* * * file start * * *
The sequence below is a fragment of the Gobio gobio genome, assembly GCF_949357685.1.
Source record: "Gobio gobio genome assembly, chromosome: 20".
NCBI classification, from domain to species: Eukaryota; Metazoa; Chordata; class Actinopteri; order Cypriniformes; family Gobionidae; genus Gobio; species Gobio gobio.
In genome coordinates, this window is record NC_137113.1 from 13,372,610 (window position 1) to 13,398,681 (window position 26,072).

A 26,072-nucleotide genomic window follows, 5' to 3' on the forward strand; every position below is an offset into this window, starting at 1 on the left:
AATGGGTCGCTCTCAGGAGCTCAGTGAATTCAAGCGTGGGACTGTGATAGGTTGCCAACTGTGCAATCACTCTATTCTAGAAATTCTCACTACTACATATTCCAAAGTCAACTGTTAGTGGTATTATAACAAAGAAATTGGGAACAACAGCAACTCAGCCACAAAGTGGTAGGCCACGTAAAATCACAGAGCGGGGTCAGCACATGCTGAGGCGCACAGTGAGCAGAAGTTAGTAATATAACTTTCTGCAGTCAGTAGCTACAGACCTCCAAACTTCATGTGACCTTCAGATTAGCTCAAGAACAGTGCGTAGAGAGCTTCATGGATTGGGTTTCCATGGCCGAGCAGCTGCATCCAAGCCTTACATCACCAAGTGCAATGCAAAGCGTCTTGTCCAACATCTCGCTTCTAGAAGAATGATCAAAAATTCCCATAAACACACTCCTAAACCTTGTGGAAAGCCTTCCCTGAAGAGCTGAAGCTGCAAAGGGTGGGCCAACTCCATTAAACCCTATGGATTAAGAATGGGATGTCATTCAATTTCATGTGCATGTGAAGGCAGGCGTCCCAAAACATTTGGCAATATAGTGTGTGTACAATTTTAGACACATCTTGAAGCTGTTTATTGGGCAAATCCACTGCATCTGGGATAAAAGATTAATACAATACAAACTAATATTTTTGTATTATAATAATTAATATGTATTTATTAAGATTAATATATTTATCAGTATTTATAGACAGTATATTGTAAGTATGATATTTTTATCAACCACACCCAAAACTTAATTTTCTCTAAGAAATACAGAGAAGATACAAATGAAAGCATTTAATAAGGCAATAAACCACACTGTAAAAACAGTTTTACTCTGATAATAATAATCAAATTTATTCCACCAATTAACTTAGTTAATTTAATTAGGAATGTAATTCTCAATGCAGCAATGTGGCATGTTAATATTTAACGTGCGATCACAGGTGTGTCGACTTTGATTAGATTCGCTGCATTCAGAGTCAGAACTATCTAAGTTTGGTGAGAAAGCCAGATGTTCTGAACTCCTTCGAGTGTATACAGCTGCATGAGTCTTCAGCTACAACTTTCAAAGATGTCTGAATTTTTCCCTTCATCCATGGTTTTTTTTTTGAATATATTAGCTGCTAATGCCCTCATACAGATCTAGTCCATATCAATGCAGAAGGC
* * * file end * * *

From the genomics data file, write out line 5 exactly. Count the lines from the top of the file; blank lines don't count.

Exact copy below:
A 26,072-nucleotide genomic window follows, 5' to 3' on the forward strand; every position below is an offset into this window, starting at 1 on the left: